What an odd line of business to be in. “Find a need and fill it,” I suppose:
The function of the wakaresase-ya is the direct opposite of a dating agency: with great ingenuity, and the right fee, they will prise apart human relationships. Do you have a troublesome ex-boyfriend who won’t leave you alone? A beloved son who is getting engaged to an unsuitable girl? A dead-loss employee who refuses to take the hint and retire? All of these difficult situations can be resolved by the splitter-uppers.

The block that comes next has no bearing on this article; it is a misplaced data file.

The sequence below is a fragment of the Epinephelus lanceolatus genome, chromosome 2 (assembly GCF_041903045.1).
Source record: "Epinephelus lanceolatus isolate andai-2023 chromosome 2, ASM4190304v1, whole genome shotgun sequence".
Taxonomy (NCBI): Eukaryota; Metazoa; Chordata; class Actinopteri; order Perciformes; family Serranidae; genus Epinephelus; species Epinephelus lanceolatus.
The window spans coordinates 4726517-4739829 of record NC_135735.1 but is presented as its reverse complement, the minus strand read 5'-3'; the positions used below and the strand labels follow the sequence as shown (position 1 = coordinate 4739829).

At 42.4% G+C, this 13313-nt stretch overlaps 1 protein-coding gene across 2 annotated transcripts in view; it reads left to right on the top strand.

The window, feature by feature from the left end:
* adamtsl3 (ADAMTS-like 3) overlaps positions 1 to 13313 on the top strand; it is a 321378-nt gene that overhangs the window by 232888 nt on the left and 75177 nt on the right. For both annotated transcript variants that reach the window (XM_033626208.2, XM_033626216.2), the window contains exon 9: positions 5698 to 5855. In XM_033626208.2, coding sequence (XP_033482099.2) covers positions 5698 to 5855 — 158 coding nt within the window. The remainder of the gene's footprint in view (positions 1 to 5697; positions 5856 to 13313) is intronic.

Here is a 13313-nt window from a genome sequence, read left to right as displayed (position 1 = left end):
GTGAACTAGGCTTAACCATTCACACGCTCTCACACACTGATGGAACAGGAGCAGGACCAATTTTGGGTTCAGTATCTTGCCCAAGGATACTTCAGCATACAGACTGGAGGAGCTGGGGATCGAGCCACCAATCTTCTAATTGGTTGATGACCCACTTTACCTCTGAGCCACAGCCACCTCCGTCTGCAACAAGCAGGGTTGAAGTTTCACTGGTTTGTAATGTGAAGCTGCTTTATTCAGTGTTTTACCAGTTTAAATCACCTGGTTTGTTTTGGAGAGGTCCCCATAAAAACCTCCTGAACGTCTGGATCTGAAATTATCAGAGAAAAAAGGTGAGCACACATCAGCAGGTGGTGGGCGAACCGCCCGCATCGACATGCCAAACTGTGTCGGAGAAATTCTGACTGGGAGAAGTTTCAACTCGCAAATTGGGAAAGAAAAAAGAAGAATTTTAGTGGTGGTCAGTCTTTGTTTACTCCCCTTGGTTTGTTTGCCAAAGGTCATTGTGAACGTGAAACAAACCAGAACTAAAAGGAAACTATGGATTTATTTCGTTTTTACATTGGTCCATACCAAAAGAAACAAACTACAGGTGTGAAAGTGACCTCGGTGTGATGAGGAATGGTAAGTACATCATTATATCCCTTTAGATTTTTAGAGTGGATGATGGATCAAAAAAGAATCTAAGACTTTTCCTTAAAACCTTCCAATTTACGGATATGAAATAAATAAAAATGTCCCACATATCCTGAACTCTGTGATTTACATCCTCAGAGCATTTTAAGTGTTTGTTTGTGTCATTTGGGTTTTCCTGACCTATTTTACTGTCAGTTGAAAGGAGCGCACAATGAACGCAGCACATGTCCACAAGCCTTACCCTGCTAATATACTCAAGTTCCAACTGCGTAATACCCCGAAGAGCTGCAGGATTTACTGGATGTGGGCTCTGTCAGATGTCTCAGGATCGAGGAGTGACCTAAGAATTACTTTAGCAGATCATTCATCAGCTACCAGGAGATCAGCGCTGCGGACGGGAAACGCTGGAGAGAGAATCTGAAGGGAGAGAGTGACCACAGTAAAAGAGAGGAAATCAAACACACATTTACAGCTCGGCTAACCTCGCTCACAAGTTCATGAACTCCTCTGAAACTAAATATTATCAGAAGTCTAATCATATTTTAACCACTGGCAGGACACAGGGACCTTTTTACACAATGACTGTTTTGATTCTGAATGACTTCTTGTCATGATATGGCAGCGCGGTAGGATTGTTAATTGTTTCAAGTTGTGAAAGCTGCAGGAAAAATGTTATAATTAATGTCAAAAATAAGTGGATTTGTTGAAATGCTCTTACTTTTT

The broken-hearted ex will be visited by the girl’s “new boyfriend”, a muscular gangster-type who explains why he would be wise to nurse his broken heart alone. The undesirable daughter-in-law-to-be will be lured into a drunken one-night stand with a handsome and mysterious man who appears from nowhere — photographs of their tryst will find their way to her fiancé. The stubborn employee will find himself confronted with evidence of gambling debts, or nights in massage parlours — and resign to avoid embarrassment. In each case, the dirty work — of threatening, seducing and investigating — has been done by a splitter-upper.